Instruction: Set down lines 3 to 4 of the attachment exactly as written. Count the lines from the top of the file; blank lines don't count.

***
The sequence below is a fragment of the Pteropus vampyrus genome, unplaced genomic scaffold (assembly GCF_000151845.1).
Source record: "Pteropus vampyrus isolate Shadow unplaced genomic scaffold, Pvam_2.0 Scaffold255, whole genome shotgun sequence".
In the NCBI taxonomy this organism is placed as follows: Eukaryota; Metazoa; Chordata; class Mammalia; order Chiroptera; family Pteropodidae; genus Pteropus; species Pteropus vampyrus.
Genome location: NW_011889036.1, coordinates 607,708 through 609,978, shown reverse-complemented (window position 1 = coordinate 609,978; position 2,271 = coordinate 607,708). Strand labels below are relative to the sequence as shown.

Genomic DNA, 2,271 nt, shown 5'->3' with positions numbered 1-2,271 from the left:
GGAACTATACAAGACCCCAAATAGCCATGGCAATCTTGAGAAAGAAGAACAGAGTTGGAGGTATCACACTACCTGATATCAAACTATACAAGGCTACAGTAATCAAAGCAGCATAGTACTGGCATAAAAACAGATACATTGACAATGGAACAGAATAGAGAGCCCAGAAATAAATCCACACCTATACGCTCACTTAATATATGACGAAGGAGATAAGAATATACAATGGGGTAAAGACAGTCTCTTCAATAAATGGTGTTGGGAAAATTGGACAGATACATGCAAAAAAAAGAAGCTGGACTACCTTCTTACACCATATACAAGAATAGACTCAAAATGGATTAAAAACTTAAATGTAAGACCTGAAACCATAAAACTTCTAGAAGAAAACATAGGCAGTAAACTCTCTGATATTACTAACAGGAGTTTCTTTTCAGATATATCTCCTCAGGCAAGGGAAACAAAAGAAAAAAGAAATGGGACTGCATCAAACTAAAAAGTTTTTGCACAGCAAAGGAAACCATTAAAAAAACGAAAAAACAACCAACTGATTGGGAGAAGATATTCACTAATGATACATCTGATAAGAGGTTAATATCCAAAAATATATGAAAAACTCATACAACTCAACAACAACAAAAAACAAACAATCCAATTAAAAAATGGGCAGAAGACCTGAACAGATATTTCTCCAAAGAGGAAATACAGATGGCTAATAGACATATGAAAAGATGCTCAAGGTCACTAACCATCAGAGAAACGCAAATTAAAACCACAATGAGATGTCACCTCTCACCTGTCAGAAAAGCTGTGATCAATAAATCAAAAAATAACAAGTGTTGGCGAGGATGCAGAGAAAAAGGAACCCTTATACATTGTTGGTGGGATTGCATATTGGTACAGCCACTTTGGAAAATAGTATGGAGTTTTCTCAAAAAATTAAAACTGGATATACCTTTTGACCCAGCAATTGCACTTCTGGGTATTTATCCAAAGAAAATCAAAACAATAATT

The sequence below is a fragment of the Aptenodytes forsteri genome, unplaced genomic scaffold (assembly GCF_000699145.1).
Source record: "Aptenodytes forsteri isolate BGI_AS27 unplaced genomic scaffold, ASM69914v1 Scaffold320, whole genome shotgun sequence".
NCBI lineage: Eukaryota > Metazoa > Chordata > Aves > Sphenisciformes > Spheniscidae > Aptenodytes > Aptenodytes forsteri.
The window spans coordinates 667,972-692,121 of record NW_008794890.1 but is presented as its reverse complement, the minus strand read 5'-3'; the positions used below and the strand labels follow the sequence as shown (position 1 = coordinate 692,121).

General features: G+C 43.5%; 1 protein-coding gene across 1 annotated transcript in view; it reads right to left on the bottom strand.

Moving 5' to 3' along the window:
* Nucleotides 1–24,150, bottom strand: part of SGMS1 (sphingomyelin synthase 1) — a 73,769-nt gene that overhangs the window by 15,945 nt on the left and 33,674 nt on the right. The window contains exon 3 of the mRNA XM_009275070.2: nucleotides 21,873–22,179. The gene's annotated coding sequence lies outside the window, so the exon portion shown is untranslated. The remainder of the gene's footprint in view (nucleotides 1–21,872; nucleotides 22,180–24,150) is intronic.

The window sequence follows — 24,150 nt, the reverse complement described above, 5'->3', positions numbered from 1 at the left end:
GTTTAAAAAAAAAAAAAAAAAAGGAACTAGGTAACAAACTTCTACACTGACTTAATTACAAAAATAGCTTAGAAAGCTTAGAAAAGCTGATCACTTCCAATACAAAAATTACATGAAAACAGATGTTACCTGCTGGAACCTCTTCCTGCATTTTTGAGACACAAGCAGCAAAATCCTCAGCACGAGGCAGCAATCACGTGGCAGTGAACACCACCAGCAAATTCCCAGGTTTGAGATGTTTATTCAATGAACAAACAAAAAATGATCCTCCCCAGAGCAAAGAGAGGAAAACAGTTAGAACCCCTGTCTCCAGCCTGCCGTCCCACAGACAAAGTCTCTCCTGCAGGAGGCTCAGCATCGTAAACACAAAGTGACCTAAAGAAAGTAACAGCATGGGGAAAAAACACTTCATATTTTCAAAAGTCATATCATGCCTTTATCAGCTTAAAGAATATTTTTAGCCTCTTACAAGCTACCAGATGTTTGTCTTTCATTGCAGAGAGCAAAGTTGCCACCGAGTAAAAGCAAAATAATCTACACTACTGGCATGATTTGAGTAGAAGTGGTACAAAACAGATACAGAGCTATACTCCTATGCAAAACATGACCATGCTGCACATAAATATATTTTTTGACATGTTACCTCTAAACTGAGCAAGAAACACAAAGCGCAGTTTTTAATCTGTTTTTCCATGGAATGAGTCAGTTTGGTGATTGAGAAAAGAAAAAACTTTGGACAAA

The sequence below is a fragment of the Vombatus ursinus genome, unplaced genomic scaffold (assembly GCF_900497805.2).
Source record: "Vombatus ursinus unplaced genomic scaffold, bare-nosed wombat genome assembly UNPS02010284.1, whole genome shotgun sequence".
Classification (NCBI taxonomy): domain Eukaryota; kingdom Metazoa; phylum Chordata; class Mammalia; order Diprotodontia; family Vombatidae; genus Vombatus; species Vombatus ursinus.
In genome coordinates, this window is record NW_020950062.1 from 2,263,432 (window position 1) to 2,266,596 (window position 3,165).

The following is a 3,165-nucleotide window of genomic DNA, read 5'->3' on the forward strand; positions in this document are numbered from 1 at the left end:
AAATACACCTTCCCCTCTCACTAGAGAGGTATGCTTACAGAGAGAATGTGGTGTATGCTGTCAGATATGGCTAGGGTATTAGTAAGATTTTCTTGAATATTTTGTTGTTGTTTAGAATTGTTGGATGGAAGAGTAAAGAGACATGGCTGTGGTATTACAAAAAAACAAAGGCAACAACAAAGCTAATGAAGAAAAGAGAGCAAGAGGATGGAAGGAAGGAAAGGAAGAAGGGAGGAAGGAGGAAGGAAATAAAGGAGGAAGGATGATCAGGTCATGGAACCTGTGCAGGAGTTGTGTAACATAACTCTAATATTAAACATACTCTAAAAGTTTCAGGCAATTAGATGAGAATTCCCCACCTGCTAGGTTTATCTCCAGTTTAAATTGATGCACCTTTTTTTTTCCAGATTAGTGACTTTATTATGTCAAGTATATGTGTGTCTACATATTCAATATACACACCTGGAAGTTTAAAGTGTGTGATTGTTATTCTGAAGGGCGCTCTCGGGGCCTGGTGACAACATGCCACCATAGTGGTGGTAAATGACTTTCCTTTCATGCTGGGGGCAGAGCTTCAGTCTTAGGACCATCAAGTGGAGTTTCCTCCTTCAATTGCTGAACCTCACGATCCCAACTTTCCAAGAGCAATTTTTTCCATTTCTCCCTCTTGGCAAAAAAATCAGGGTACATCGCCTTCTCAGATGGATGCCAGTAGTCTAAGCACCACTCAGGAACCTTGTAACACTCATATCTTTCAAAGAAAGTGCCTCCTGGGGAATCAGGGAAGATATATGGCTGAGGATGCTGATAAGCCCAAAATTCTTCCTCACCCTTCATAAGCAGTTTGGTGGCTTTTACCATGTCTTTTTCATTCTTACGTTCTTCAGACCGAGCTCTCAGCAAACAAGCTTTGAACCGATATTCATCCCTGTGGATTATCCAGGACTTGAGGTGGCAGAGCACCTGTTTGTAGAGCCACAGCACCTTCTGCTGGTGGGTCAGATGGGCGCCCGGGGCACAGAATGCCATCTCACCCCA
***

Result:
In the NCBI taxonomy this organism is placed as follows: Eukaryota; Metazoa; Chordata; class Mammalia; order Chiroptera; family Pteropodidae; genus Pteropus; species Pteropus vampyrus.
Genome location: NW_011889036.1, coordinates 607,708 through 609,978, shown reverse-complemented (window position 1 = coordinate 609,978; position 2,271 = coordinate 607,708). Strand labels below are relative to the sequence as shown.